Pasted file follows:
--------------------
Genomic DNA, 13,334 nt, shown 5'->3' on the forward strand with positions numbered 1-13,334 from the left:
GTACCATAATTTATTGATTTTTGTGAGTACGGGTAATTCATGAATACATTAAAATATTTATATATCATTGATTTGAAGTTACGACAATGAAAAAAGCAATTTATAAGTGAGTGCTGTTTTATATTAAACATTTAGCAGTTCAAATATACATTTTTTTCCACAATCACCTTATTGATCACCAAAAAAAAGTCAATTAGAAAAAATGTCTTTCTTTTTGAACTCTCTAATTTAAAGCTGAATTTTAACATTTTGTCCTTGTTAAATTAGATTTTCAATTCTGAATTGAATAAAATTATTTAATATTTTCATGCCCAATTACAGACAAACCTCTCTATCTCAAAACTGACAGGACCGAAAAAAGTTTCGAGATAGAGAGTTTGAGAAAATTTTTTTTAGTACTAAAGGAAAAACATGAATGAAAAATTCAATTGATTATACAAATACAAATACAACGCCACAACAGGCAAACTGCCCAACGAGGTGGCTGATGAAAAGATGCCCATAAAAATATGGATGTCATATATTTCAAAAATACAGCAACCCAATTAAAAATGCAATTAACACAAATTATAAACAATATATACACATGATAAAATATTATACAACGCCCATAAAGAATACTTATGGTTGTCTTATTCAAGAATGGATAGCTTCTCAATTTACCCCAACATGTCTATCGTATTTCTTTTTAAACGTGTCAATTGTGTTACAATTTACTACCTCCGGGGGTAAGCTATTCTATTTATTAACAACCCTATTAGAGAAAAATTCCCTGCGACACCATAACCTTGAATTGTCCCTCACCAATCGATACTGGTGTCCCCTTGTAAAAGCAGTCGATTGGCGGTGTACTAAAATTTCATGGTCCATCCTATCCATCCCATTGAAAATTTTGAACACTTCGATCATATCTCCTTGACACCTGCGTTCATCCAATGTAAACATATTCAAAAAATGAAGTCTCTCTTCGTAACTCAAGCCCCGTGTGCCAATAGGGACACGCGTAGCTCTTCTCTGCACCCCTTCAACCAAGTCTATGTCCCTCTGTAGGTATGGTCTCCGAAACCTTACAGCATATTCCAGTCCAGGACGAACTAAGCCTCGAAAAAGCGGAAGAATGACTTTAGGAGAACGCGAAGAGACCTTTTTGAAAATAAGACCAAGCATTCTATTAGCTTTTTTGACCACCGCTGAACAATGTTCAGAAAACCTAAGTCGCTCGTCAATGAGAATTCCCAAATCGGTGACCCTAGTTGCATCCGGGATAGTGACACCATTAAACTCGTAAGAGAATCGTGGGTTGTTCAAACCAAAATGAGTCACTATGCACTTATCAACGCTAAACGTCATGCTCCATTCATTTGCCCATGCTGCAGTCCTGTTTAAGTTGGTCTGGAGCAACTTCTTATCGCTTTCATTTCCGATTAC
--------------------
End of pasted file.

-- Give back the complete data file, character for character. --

Genomic DNA, 13,334 nt, shown 5'->3' on the forward strand with positions numbered 1-13,334 from the left:
GTACCATAATTTATTGATTTTTGTGAGTACGGGTAATTCATGAATACATTAAAATATTTATATATCATTGATTTGAAGTTACGACAATGAAAAAAGCAATTTATAAGTGAGTGCTGTTTTATATTAAACATTTAGCAGTTCAAATATACATTTTTTTCCACAATCACCTTATTGATCACCAAAAAAAAGTCAATTAGAAAAAATGTCTTTCTTTTTGAACTCTCTAATTTAAAGCTGAATTTTAACATTTTGTCCTTGTTAAATTAGATTTTCAATTCTGAATTGAATAAAATTATTTAATATTTTCATGCCCAATTACAGACAAACCTCTCTATCTCAAAACTGACAGGACCGAAAAAAGTTTCGAGATAGAGAGTTTGAGAAAATTTTTTTTAGTACTAAAGGAAAAACATGAATGAAAAATTCAATTGATTATACAAATACAAATACAACGCCACAACAGGCAAACTGCCCAACGAGGTGGCTGATGAAAAGATGCCCATAAAAATATGGATGTCATATATTTCAAAAATACAGCAACCCAATTAAAAATGCAATTAACACAAATTATAAACAATATATACACATGATAAAATATTATACAACGCCCATAAAGAATACTTATGGTTGTCTTATTCAAGAATGGATAGCTTCTCAATTTACCCCAACATGTCTATCGTATTTCTTTTTAAACGTGTCAATTGTGTTACAATTTACTACCTCCGGGGGTAAGCTATTCTATTTATTAACAACCCTATTAGAGAAAAATTCCCTGCGACACCATAACCTTGAATTGTCCCTCACCAATCGATACTGGTGTCCCCTTGTAAAAGCAGTCGATTGGCGGTGTACTAAAATTTCATGGTCCATCCTATCCATCCCATTGAAAATTTTGAACACTTCGATCATATCTCCTTGACACCTGCGTTCATCCAATGTAAACATATTCAAAAAATGAAGTCTCTCTTCGTAACTCAAGCCCCGTGTGCCAATAGGGACACGCGTAGCTCTTCTCTGCACCCCTTCAACCAAGTCTATGTCCCTCTGTAGGTATGGTCTCCGAAACCTTACAGCATATTCCAGTCCAGGACGAACTAAGCCTCGAAAAAGCGGAAGAATGACTTTAGGAGAACGCGAAGAGACCTTTTTGAAAATAAGACCAAGCATTCTATTAGCTTTTTTGACCACCGCTGAACAATGTTCAGAAAACCTAAGTCGCTCGTCAATGAGAATTCCCAAATCGGTGACCCTAGTTGCATCCGGGATAGTGACACCATTAAACTCGTAAGAGAATCGTGGGTTGTTCAAACCAAAATGAGTCACTATGCACTTATCAACGCTAAACGTCATGCTCCATTCATTTGCCCATGCTGCAGTCCTGTTTAAGTTGGTCTGGAGCAACTTCTTATCGCTTTCATTTCCGATTAC